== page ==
This UK Company Is Offering Staff ‘Hangover Days’
It’s the business model that could never work in Australia
What you need to know
- Feeling a bit dusty today?
- Can't be bothered going into work?
- Willing to move to the UK to work at a marketing agency?
- Why not?
- Yeah, fair enough, it's a big move.
- Well, you should probably get to work then.
Throwing a sickie when you’re actually hungover is an Australian tradition. The trick is to wake up early – ideally at around 6am – put on a croaky voice and call your boss to say: “I really want to come in to work today, but I don’t want to get everyone else sick (cough).”
Once the phone call is done, it’s time to drink some Gatorade, go back to sleep and dream about the Oscar nomination that you deserve for that outstanding performance.
But, if a new trend called ‘hangover days’ takes off, we might not have to perform this charade anymore. A digital marketing agency in the UK called Audit Lab has implemented a hangover policy that allows employees to work from home when they wake up dusty. For its employees, it means they no longer have to lie to their boss, they can just honestly say they had a big one the night before and won’t be coming in to work.
Speaking to BBC 5 Live’s Wake Up To Money, a PR manager for the company, 19-year-old Ellie, said: “It is about honesty, it’s about people being able to not lie to their managers.”
Which is completely relatable. I had a big one last night, and I’m writing this article from home after lying to my boss about having gonorrhea. I’ve found that pretending to have a venereal disease helps to discourage any follow up questions from an employee.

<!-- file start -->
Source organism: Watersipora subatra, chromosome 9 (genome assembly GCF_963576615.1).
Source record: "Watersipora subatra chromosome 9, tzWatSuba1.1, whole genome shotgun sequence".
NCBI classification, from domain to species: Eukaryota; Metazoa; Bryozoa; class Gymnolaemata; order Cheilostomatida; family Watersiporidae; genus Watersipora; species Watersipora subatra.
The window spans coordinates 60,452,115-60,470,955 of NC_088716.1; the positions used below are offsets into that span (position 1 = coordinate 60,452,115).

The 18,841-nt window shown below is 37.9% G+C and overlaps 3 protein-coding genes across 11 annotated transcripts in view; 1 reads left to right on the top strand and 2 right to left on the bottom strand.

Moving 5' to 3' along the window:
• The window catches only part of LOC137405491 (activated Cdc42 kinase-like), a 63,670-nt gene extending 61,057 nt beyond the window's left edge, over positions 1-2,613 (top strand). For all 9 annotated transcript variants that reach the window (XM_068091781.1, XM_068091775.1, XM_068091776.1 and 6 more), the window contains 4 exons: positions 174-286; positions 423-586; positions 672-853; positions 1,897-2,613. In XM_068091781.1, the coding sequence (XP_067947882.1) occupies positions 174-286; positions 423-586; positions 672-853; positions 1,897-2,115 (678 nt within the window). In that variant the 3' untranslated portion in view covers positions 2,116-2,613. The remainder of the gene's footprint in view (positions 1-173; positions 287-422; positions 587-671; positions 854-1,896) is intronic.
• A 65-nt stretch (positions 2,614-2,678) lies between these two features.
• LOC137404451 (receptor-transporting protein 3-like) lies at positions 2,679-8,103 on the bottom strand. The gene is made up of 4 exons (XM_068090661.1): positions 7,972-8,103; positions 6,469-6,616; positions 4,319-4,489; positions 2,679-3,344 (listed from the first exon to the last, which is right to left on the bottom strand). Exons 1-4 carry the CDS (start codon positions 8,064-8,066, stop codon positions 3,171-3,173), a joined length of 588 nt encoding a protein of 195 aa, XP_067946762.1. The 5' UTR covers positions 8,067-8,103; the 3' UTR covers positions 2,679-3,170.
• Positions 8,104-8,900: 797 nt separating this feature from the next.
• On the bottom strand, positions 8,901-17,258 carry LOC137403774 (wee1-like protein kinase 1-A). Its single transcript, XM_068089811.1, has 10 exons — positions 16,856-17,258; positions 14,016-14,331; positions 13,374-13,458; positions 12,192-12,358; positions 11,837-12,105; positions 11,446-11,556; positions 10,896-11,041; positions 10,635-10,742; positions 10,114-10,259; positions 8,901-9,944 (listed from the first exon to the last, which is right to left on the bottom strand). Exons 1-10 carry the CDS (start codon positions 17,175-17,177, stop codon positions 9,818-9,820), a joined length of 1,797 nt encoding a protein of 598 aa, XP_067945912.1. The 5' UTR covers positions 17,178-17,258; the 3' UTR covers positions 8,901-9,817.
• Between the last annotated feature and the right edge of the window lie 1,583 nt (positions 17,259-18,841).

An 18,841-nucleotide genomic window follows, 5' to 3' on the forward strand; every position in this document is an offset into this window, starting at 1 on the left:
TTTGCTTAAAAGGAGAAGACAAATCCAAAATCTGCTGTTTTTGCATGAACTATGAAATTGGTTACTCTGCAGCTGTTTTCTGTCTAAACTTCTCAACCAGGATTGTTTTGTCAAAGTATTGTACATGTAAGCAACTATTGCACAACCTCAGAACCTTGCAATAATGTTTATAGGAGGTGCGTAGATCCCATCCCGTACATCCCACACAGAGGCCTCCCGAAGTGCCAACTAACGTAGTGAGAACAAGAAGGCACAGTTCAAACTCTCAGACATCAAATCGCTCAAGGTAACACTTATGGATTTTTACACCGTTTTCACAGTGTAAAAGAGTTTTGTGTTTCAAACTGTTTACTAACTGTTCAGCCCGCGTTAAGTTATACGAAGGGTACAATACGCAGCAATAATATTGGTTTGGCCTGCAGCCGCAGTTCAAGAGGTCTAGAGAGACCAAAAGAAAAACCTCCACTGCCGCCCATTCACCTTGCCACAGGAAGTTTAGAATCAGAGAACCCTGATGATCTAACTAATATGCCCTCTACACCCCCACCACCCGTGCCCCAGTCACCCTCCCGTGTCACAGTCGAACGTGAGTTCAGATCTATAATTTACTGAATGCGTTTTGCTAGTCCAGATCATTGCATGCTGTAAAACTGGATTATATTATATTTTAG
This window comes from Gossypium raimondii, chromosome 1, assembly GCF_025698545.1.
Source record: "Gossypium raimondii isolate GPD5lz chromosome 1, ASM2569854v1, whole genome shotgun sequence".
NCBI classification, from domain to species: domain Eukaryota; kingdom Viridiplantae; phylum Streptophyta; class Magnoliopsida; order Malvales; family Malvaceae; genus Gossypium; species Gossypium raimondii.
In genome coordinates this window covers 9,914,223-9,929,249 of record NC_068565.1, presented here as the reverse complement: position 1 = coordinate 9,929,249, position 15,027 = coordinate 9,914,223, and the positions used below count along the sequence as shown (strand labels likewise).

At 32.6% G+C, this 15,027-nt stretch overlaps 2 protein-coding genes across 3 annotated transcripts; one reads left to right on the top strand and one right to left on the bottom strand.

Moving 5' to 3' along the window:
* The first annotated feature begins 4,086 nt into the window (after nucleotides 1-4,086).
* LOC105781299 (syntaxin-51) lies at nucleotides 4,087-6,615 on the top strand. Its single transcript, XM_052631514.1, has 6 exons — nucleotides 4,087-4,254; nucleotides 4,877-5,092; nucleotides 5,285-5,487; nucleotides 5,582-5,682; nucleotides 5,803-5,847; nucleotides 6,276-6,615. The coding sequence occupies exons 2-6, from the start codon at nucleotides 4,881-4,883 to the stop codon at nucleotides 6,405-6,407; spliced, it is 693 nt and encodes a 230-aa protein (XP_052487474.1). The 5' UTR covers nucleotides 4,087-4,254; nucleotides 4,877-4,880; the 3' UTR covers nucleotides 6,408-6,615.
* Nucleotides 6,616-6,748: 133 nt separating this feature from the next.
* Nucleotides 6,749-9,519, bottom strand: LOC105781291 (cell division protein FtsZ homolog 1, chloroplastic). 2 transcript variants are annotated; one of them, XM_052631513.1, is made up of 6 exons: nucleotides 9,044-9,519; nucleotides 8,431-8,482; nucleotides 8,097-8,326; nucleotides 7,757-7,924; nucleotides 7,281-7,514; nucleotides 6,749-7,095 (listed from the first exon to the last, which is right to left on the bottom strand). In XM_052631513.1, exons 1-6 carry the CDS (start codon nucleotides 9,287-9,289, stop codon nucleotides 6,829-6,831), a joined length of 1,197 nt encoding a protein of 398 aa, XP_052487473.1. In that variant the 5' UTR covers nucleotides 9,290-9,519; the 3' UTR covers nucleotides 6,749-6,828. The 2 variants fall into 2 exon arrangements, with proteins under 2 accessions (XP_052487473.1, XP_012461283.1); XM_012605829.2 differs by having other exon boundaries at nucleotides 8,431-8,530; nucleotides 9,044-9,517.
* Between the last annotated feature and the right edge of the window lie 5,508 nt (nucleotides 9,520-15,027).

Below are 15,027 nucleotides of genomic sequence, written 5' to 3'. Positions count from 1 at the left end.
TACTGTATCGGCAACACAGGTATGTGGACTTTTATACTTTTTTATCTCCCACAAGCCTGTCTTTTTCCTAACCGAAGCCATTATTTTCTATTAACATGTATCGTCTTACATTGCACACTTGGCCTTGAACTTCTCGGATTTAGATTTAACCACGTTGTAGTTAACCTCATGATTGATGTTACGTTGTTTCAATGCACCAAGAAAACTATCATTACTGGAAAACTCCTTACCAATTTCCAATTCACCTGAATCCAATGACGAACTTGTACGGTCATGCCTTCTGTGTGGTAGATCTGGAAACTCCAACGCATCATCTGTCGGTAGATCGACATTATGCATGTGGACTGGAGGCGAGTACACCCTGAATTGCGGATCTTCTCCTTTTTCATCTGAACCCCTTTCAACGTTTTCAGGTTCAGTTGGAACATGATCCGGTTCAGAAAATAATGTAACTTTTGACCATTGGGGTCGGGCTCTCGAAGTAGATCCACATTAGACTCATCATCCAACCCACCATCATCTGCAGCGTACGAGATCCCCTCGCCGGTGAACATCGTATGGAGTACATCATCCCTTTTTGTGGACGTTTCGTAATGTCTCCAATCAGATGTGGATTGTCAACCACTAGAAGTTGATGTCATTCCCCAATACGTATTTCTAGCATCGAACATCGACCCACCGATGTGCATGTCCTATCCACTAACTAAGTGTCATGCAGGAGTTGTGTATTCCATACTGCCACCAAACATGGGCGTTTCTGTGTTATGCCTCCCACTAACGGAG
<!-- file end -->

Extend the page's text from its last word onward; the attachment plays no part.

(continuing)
The company is Based in Bolton, in the North West of England, so part of motivation behind the policy is to attract talent from Manchester.
“We wanted to offer something to younger millennials who typically go out mid-week and do the pub quiz,” Claire Crompton, the company’s co-founder and director told the BBC. “My team book a hangover day in advance, if they know they are going out. They just work in their pajamas, sat at home on the couch.”
According to Ellie, employees don’t take the piss (pun intended) with the policy, and only take hangover days when required. “Everyone is pretty much the same, they take them as and when they need them, no one really takes the mick or takes too many.”
That might be the case, but it is hard to imagine a similar policy working in Australia. If hangover days became popular here, the entire economy would grind to a halt, at least until the alcohol industry collapsed, at which point people would return to work once they’d sobered up.
It's unlikely that Australian businesses are going to adopt a similar policy any time soon, so you’ll still have to practice your croaky voice throughout the upcoming silly season.